A project observing the climate change impact on streams and rivers in Wales has seen its average temperature rise 1C (1.8F) in the past 40 years.
The Llyn Brianne Observatory has been collecting data for four decades on the streams around the River Tywi that flow into the Carmarthenshire reservoir.
Prof. Steve Ormerod and his wife Isabelle Durance run the study.
He said they were “pretty sure” the climate change effect has led to a year-on-year fall in insect numbers.
Prof Ormerod said: “The predecessor of Natural Resources Wales started to monitor these streams back in the early 80s to look at what was then the problem of acid rain.
“As the project evolved, we realized there were other issues, and we started to see signals of climate change effects.”
Climate change has been near the top of the news agenda during COP27 in Egypt.
The climate change conference closed with almost 200 countries striking a landmark deal to launch a fund to help nations worst affected by climate change.
Prof Ormerod explained: “In winter, the warming is even more than 1C, up to about 1.5C (2.7F).
“What we’ve seen on the back of that is quite a substantial change in the number of insects and invertebrates that live in these streams.
“When we first noticed this phenomenon, the numbers of insects were dropping by about a fifth for every one degree centigrade rise in temperature. That has slowed a little bit, but in all of the streams here, there is a year-on-year reduction in the numbers of insects, which we’re pretty sure is linked to a climate change effect.”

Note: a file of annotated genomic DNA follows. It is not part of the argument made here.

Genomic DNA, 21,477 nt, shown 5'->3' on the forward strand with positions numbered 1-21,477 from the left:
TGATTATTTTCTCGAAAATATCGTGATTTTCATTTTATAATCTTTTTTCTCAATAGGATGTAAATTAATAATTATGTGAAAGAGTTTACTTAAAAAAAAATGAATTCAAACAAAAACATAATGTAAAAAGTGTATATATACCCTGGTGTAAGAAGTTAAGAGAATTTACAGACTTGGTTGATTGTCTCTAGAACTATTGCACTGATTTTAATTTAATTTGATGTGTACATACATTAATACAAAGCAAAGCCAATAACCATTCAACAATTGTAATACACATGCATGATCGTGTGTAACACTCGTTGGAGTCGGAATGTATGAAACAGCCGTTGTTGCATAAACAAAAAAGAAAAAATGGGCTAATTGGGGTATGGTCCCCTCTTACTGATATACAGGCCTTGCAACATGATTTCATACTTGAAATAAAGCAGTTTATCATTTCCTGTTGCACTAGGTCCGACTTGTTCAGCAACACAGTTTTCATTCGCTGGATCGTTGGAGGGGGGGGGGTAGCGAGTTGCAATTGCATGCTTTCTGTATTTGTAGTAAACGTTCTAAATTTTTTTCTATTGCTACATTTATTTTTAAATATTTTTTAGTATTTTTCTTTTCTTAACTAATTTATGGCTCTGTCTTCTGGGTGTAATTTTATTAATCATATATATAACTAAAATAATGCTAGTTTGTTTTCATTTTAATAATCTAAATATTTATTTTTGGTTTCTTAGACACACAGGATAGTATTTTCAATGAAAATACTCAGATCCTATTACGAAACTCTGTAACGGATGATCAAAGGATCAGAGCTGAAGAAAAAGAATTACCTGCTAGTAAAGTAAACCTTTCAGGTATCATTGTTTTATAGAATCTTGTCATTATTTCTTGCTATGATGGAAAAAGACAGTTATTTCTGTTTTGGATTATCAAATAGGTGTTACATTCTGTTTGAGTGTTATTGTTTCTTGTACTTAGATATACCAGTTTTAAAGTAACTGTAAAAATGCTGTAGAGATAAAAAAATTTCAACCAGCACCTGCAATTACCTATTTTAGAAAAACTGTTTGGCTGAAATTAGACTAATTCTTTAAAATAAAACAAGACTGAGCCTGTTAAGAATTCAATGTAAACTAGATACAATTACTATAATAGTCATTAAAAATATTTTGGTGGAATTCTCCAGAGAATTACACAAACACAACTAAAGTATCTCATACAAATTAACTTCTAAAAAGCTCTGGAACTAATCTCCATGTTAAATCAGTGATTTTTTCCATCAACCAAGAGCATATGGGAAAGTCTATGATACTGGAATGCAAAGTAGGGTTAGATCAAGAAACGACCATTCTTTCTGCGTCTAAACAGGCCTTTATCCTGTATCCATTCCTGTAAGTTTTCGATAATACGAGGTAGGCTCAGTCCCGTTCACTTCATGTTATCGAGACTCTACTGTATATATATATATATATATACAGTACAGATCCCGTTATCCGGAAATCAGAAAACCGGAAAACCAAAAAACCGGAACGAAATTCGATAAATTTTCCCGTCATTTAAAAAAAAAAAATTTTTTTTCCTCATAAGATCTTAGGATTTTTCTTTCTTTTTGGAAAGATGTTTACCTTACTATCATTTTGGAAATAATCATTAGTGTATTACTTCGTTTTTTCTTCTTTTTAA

The 14 streams that are monitored in the Cardiff University-run study were chosen because they flow through different landscapes – some through pine forests, others through broadleaf woodland and some through open pastures, grazed by sheep.
‘Major human issue’
Professor Ormerod said the effect of climate change seen near Llyn Brianne is replicated elsewhere in Wales and it is a microcosm of the effect on nature globally.
He said: “Climate change is a major human issue that will force very large numbers of people to have to move location as environmental refugees.
“But what our data and those around the world illustrate is that it’s a very significant problem for nature. Some data suggests up to about a third of the world’s extinctions could be linked to climate change effects.”
Natural Resources Wales (NRW) said warmer waters threaten the sustainability of Atlantic salmon in Welsh rivers.
Nick Thomas, NRW operations manager, said: “We are really concerned about the decline of Atlantic salmon. If temperatures during the winter get up to 10C in these streams, their breeding success is very low.
“It’s part of the reason why the Atlantic salmon is declining.”
The River Tywi is one which NRW aims to improve through a £9m scheme, the 4 Rivers for Life project, which will also enhance the Teifi, Cleddau and Usk.
The five-year project has been funded by the European Union, Welsh government and Welsh Water, and aims to improve habitats and reduce flood risks.
‘Responsibility to future generations’
Some 50,000 broadleaf trees will be planted near the rivers, to improve habitats as well as to provide shade during hotter summers.
The commitment to limit global warming to 1.5C above pre-industrial levels was maintained at COP27 although some fear it is too late to avert the worst effects of climate change.
Prof. Ormerod said action to reduce and absorb emissions must increase.
“Many of us who work in the environmental sphere alternate between despair about how bad things can get, but we’ve also got to continue to hope there are decisions we can take, there are actions we can take.
“Essentially we have a responsibility to future generations and what they may be left with if we take the wrong decisions now,” he said.